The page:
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Behind the Sightscreen (Part 3)

3 parties are involved in the staging of an IPL match : The BCCI – IPL, the State Association and the Franchise. The State Association (Maharashtra Cricket Association) had hired us for Venue Management, while IMG had been hired by BCCI – IPL to execute the event. The Franchise (Sahara Pune Warriors) had a plethora of agencies to do their bidding.

Because the 9th and final match at the Subroto Roy Sahara Stadium was a playoff match, the dynamics completely changed. The Franchise is thrown out of the equation, and their responsibilities are divided between the SA and BCCI.

One of the major changes that takes place is the re-branding of the stadium. The stadium was stripped of anything with the Sahara logo, and replaced with IPL branding. While this was not really our responsibility, we did take pleasure in yanking down, with great gusto all that was Sahara’s and with it removed our frustration of the past few weeks. While most of it was easy to deal with, there was one thing that we could not get rid of. And that brings me to my greatest personal logistical nightmare, WATER.

Every spectator in the stadium is entitled to free water. This means about 34,000 people need to be provided with easy access to free water, while keeping in mind cost and space constraints. It translates into thousands of litres of water, and truly tiresome and tedious exercises of planning, stocking and distributing. Since Sahara had been providing their own brand of water for the previous matches, we had only 3 days to master it. While it now sounds like a mean task, the memories of the first few matches that were host to water-riots that were worthy of the Sahara desert had us sweating. And the fact that made everything even more gruesome – The rulebook (or the sponsorship guidelines) did not allow us to distribute the (200 ml packed) water glasses that Sahara had so kindly left behind in thousands. That meant we had to transport, hide, drink, bury or somehow make these glasses disappear, and replace the stalls with unbranded water glasses. I won’t go into further details except to say that in the end, we managed to pull it off – 5 truckloads of water glasses were unloaded and stocked in 2 days, the Sahara water was put to good use, and no one went thirsty on match day.

They say “Practise makes perfect”. While I think they were referring to on-field, it definitely applies to off-the-field as well.

By the 9th match, even the most random problems were met with a quick solution from everyone in my team. I think large part of the credit goes the general resolution made to utilize every pocket in our jeans or track pants. I spent a large part of the first match running literally around the stadium, trying to procure a last minute parking pass for a commentator. From then on, I carried extra passes with me wherever I went. The officials shivered away in their cabin because the AC remote could not be located. By the 9th match, my colleague had in his pockets not only the AC, but also the TV, Tata Sky remote. I think he left out his music system remote because he ran out of pockets. Everyone had their ‘tool’ – or the Leatherman Multi-tool that is the loyal companion of any self respecting event manager. Some people even carried extra cell phone batteries!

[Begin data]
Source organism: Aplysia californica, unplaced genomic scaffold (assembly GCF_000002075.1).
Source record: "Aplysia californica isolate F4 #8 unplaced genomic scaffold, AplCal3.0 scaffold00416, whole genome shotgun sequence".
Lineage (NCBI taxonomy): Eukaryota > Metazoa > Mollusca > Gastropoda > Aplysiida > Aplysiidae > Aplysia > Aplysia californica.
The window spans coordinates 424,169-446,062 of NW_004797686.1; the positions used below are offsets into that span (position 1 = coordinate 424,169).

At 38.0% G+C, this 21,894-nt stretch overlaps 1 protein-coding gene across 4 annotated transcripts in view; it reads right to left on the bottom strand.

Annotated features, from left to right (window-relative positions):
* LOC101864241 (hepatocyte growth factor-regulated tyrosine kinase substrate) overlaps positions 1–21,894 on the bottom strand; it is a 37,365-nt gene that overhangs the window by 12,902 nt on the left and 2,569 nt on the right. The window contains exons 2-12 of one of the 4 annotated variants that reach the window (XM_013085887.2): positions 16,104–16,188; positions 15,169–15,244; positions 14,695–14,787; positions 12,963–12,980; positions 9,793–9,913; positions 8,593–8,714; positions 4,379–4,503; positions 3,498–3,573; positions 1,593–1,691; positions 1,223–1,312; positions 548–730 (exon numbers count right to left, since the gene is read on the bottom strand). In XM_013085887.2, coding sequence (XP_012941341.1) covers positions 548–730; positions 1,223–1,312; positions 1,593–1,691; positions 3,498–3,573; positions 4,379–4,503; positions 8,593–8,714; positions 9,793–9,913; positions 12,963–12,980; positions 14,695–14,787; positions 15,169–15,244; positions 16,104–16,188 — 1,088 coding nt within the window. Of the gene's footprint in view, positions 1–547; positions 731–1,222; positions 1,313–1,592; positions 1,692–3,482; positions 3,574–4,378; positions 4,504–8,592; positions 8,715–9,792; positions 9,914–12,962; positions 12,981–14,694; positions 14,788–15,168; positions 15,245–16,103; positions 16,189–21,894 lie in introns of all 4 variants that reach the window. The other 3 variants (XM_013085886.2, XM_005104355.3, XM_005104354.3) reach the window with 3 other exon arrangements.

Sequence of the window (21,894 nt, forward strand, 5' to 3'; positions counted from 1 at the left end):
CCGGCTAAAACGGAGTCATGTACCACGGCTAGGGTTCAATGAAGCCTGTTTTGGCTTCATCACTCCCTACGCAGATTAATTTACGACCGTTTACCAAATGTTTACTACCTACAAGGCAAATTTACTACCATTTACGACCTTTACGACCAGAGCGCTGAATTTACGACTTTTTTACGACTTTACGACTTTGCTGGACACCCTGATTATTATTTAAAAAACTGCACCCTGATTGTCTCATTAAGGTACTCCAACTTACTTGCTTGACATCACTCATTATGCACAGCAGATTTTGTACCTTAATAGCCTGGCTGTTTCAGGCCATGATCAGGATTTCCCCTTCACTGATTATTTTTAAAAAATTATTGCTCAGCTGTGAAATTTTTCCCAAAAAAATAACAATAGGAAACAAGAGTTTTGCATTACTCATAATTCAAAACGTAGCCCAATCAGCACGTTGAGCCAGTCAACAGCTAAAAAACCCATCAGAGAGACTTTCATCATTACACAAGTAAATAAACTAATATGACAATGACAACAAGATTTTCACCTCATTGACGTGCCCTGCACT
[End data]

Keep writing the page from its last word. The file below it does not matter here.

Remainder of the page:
Desperate measures

The only other party that had learned as much as us, in my opinion was the Police. In the first few matches only the designated number showed up for duty. But, as the season progressed, their conscientiousness and diligence in protecting the people came to light. Every person in the task force took it as his personal responsibility to be inside the stadium, whether he or she had been assigned there, or not. If the gates were locked, they squeezed through gaps in them. If their accreditations were blocked, they put into effect the “what’s yours is mine” rule and found one that wasn’t. They helped the match organizers find every weak spot in the system, by exploiting it themselves.

Private security however pulled up their socks right till their knees. The game changer was an army camp type briefing, where orders were barked by the Security Manager at decibel levels so high that no one dared to slack. Even the rest of us dared not speak, and stood meekly in the corner even though we were supposed to be leading the briefing.  

The accreditation team had to re-accredit the staff working for the play-off. I was so terrified after the first experience, that the idea of re-doing it all in a span of 3 days nearly sent me into a coma. However I decided it would be more fruitful to organise the process and be meticulous (in a way that would make my poor mother, who spends half her time locating my misplaced possessions, wonder if her daughter had suffered a concussion), and that worked out for the better.

All other parties similarly ironed out the creases in their functioning. I can now proudly state that whatever the result on the scoreboard, we, as the ones who slaved behind the sightscreens, emerged victorious at the end of the IPL 5 season. 


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